U.S. Sen. Steve Daines is framing the 2020 election as a battle between freedom and “anti-America, radical socialism” spearheaded by four women in Congress now in the Twitter crosshairs of President Donald Trump.
Daines, a Republican, drew criticism last week for backing Trump after the president incorrectly identified three dark-skinned U.S.-born female Democratic lawmakers as foreigners, advising they leave the country if they don't like how America was run. A fourth congresswoman targeted by Trump, U.S. Rep. Ilhan Omar, D-Minn., is a Somali-born Minnesota Democrat.
Daines told Lee Montana on Friday that Omar, and Democratic Reps. Alexandria Ocasio-Cortez, of New York; Ayanna Pressley, of Massachusetts; and Rashida Tlaib, of Michigan, pose a threat to democracy. The four have been critical of Trump’s handling of refugees at the Southern Border. Tlaib likened the squalor of detention centers where refugees are held to German concentration camps during World War II.
"What I think has sparked a lot of outrage in the middle of this debate has been an anti-American, radical socialist movement that we are seeing in the House," Daines said. "They call it the squad, the AOC plus 3, those radical socialist members that even last week a Democrat House member called socialist. They’re not Democrat, they’re socialist. And when we see what’s going on around our country, the antifa attack — this was a domestic terrorist attack, that I pointed out earlier in the week, on a facility in the state of Washington where an antifa member charged the facility and was threatening deadly force against members of law enforcement. And you’re hearing crickets, you’re not hearing any condemnation virtually coming from many members of Congress, including these radical members of the House. We saw in Aurora, Colorado a week ago today, there was an American flag flying, there was a back the blue flag flying, and some of these radicals took the American flag down and they raised the Mexican flag. They took the back the blue flag down. They spray painted ‘abolish ICE’ on it and raised it back up.”
When Jeremy Johnson, political science professor at Carroll College, heard the remarks by Daines and Trump, his first thought was that the 2020 election cycle had started and the remarks were pure politics.
“The 2020 election is in full swing, and it’s not about getting an agenda through Congress," Johnson said. "Trump believes that the sharpened division rhetoric benefited him in 2016, and he’s going to double down on this the next election. You see it in the tweets, you hear it at rallies.”
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Trump would like to turn the election into a choice, between freedom and socialism, rather than a referendum on his presidency, Johnson said. Doing so takes the attention off of Trump policies. The remarks are meant to be polarizing, Johnson said.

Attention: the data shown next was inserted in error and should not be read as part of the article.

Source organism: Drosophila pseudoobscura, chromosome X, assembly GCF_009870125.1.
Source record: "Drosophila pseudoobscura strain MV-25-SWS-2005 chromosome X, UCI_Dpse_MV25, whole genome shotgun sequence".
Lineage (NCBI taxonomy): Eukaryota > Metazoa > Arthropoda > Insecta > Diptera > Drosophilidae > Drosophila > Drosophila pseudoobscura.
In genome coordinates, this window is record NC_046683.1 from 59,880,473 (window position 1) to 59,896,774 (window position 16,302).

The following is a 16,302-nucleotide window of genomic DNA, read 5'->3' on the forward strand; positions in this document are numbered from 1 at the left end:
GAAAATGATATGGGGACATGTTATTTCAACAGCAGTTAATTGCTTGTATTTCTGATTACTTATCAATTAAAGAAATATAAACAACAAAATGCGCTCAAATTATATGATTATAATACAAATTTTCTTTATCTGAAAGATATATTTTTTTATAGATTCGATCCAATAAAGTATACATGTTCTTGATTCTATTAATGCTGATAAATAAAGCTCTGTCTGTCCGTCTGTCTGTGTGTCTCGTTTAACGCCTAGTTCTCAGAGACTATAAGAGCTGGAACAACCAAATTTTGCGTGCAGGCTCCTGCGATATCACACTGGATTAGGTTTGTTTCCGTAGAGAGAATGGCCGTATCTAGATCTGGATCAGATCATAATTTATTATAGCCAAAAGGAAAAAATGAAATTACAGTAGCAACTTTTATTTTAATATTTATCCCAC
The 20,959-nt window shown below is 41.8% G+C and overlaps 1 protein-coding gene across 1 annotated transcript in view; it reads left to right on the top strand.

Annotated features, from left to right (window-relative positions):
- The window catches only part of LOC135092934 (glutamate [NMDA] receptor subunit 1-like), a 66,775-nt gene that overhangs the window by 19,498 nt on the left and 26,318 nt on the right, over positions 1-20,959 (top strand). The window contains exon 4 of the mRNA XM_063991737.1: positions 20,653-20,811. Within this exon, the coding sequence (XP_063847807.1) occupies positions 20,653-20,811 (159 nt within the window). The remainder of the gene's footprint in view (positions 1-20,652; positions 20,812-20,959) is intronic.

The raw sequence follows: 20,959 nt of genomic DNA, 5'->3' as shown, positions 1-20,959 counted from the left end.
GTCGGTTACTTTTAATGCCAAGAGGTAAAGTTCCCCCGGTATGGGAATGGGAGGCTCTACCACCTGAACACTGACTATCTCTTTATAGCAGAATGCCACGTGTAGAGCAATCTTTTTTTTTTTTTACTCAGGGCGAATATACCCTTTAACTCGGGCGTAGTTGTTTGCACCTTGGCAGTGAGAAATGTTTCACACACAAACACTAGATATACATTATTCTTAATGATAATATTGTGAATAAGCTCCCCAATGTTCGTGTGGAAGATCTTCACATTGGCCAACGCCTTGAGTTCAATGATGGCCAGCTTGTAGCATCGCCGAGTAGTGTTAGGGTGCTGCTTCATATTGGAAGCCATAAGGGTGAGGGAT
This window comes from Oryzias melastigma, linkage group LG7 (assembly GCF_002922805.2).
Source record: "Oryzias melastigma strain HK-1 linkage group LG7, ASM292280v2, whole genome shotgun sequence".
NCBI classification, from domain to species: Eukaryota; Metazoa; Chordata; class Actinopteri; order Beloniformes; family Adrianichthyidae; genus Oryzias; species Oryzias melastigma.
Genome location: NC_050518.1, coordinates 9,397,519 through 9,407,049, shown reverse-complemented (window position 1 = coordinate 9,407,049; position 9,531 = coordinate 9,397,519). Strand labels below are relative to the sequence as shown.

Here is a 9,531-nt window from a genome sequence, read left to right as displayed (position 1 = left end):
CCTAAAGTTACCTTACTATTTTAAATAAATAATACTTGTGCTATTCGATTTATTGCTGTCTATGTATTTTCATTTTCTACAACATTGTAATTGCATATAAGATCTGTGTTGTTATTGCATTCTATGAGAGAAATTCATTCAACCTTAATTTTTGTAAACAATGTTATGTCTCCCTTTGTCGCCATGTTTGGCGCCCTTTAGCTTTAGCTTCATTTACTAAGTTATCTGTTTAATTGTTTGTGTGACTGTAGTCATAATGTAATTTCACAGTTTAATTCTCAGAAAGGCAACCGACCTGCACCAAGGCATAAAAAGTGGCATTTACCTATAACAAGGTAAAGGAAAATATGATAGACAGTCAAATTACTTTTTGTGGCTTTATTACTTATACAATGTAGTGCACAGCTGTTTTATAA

Campaigns cautioning about socialism don't always work, Johnson said, though it did from 1950 through 1952 when U.S. Sen. Joe McCarthy launched unwarranted allegations and investigations into Americans suspected of communist infiltration. The talk works well when people feel threatened. Voters old enough to remember the socialism debate of the last century are most likely to be receptive, Johnson said.
Likely lost in the rhetoric is any chance of immigration reform in the next 15 months. A high-profile issue for Republican voters, immigration hasn’t been a top priority for non-GOP voters.
In the 2018 elections, immigration was a priority issue for 21% of Montana voters, according to an Associated Press exit poll. A Montana State University post-election poll had 77% of Republicans strongly agreeing that immigration is a serious problem in the United States, but only 9% of Democrats thought the same. Among independent voters, 37% strongly agreed that immigration was a serious problem.
The election rhetoric raised concerns about whether comments like Trump’s would normalize xenophobic remarks. When the crowd at a Greenville, North Carolina, Trump rally began chanting “send her back” at the mention of Omar’s name, Trump said he didn’t like it, but a day later described the chanters as patriotic.
Monday, fliers circulated in Flathead County calling on people to “report all and any illegal aliens." The fliers were branded as being issued by “The Daily Stormer” a neo-Nazi website, said Rachel Carroll Rivas, director of the Montana Human Rights Network. The message aligned with the Trump administration’s announced ramp-up of fast-tracked deportations.
Deportations are rare in Montana, which hasn’t contributed any to the annual removal statistics of U.S. Immigration and Customs Enforcement.